The Poetical Works of Alexander Pope, Esq., to which is Prefixed the Life of the Author, 1. köide
J. Gladding, 1836
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Adrastus ancient appear arms bear beauty bless blood breast breath bright cause charms critics death e'en earth eyes face fair fall fame fate fields fire flame fools give gods gold grace hand happiness head hear heart Heaven honour hope kind king laws learning leave less light live looks lord lost mind move muse nature never night nymph o'er once pain passion plain pleasing pleasure poet Pope praise pride rage raise reason rest rise round rules sacred sense shade shine side sighs sing skies soft soul sound spread spring streams taught tears tell thee things thou thought trees trembling true turns virtue whole wife winds wise write youth
Page 240 - KNOW then thyself, presume not God to scan; The proper study of mankind is man. Placed on this isthmus of a middle state, A being darkly wise, and rudely great : With too much knowledge for the sceptic side, With too much weakness for the stoic's pride, He hangs between; in doubt to act, or rest; In doubt to deem himself a god, or beast; In doubt his mind or body to prefer...
Page 267 - God loves from whole to parts: but human soul Must rise from individual to the whole. Self-love but serves the virtuous mind to wake, As the small pebble stirs the peaceful lake! The centre moved, a circle straight succeeds, Another still, and still another spreads; Friend, parent, neighbour, first it will embrace; His country next; and next all human race...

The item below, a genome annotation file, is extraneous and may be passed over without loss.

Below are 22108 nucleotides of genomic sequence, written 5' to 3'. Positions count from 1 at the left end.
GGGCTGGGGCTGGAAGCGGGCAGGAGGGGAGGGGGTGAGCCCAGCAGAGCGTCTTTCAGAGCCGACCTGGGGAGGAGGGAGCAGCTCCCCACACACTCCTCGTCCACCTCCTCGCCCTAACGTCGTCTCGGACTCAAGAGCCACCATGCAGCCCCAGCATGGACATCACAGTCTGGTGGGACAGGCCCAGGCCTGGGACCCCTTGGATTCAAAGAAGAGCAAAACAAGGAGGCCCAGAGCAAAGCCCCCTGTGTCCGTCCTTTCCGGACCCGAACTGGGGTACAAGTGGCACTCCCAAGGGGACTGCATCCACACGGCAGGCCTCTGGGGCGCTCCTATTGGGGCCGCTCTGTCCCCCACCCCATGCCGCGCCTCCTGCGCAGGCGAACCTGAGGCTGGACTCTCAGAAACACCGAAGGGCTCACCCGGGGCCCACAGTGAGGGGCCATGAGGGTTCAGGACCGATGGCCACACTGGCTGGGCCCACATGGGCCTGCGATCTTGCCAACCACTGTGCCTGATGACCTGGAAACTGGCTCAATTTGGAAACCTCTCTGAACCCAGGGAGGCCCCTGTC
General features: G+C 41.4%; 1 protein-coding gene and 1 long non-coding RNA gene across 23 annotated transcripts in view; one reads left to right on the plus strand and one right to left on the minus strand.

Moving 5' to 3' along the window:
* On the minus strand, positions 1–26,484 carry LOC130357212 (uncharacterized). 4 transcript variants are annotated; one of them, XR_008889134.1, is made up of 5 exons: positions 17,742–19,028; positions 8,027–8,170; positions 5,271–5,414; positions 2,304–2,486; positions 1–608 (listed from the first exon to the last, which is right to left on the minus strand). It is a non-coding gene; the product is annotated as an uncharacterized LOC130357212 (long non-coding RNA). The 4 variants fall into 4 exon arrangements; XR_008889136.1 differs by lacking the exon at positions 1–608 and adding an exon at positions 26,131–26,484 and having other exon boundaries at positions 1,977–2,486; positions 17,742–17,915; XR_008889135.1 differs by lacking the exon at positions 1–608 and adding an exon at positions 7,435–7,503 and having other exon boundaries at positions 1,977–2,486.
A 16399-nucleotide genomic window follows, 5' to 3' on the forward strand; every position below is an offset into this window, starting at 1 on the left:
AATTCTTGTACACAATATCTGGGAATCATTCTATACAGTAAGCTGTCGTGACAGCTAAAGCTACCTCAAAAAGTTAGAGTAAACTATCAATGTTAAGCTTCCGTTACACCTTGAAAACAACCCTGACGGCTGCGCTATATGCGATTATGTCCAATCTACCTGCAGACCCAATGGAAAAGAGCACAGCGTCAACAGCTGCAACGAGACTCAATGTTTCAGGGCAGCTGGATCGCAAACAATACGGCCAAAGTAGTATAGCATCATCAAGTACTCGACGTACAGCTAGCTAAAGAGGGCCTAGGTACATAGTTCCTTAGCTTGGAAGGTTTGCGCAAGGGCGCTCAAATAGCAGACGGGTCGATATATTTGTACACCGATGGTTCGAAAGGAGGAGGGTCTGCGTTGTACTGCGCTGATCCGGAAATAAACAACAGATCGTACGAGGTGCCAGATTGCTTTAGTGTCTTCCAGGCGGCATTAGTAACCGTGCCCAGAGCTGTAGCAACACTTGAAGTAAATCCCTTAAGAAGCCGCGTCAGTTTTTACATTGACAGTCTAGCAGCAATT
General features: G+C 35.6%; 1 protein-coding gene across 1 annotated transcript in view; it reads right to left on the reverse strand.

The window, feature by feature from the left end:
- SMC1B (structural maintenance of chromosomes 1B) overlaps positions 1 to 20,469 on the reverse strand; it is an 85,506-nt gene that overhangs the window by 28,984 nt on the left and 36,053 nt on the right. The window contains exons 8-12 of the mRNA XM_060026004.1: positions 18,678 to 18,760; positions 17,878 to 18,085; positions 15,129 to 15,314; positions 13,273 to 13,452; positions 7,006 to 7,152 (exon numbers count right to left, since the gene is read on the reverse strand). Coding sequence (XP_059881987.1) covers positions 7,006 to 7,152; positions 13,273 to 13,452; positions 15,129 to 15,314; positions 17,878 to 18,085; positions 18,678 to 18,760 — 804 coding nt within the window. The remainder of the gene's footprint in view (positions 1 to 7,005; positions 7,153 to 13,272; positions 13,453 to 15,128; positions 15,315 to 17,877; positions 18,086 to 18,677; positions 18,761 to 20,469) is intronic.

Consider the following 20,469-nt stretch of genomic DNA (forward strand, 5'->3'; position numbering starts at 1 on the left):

Page 73 - The world recedes ; it disappears ! Heaven opens on my eyes ! my ears With sounds seraphic ring ! Lend, lend your wings ! I mount ! I fly ! O grave, where is thy victory ? O death, where is thy sting...
Page 233 - Hope humbly then ; with trembling pinions soar, Wait the great teacher, Death ; and God adore. What future bliss, he gives not thee to know, But gives that hope to be thy blessing now. Hope springs eternal in the human breast : Man never Is, but always to be blest ; The soul, uneasy, and confined from home, Rests and expatiates in a life to come.
Page 84 - As those move easiest who have learn'd to dance. *Tis not enough no harshness gives offence, The sound must seem an echo to the sense : Soft is the strain when Zephyr gently blows, And the smooth stream in smoother numbers flows ; But when loud surges lash the sounding shore, The hoarse, rough verse should like the torrent roar.
Page 101 - Favours to none, to all she smiles extends; Oft she rejects, but never once offends. Bright as the sun, her eyes the gazers strike, And, like the sun, they shine on all alike.
Page 80 - A little learning is a dangerous thing ; Drink deep, or taste not the Pierian spring : There shallow draughts intoxicate the brain, And drinking largely sobers us again.
Page 245 - Vice is a monster of so frightful mien, As, to be hated, needs but to be seen; Yet seen too oft, familiar with her face, We first endure, then pity, then embrace.
Page 76 - First follow nature and your judgment frame By her just standard, which is still the same : Unerring Nature, still divinely bright, One clear, unchanged, and universal light, Life, force, and beauty, must to all impart, At once the source, and end, and test of art. Art from that fund each just supply provides, Works without show, and without pomp presides; In some fair body thus th...
Page 252 - Thus then to man the voice of nature spake — "Go, from the creatures thy instructions take: Learn from the birds what food the thickets yield ; Learn from the beasts the physic of the field; Thy arts of building from the bee receive ; Learn of the mole to plough, the worm to weave; Learn of the little nautilus to sail, Spread the thin oar, and catch the driving gale.